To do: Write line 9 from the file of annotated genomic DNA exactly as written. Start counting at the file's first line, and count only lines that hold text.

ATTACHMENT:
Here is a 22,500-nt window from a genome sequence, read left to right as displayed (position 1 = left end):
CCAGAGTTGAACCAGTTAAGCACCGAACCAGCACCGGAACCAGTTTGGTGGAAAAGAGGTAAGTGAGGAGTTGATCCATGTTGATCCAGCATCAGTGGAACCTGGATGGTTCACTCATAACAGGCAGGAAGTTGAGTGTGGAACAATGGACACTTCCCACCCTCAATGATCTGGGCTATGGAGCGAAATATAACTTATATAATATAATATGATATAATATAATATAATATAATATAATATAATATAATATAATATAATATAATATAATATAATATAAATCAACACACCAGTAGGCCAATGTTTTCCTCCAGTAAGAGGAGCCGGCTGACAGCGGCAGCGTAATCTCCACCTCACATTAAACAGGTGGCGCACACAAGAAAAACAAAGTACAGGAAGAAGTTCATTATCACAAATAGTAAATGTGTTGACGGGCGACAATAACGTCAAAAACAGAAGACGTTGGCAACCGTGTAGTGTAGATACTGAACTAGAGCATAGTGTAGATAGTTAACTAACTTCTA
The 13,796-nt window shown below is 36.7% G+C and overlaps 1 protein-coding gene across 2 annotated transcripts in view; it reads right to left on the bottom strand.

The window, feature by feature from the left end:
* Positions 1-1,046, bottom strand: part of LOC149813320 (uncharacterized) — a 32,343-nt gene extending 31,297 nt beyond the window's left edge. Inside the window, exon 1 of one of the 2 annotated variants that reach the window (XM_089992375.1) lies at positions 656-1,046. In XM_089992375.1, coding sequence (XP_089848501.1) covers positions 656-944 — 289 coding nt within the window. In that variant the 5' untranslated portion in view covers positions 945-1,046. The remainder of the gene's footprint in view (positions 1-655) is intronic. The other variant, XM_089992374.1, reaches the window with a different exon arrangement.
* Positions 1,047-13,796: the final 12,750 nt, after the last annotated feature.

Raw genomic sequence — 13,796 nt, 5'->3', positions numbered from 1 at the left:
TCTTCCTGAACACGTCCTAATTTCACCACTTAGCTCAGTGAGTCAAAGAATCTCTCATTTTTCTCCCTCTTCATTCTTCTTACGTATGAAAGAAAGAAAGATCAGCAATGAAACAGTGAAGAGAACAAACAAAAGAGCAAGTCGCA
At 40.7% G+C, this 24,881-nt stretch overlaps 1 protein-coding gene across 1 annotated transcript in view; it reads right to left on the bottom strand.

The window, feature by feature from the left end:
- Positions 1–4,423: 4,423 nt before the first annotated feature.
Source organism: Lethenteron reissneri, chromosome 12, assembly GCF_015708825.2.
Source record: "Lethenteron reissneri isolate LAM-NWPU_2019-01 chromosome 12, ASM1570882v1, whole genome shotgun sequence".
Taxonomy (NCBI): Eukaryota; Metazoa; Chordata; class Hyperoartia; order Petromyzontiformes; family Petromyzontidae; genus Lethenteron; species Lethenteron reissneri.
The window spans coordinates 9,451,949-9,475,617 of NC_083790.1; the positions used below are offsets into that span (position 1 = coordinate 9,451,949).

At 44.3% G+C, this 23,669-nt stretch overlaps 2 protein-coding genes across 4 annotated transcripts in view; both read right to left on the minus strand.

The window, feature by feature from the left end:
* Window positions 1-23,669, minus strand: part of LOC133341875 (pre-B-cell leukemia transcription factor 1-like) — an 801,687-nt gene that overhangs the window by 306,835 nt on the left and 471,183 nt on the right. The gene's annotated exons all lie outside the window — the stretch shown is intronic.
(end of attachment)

At 40.7% G+C, this 24,881-nt stretch overlaps 1 protein-coding gene across 1 annotated transcript in view; it reads right to left on the bottom strand.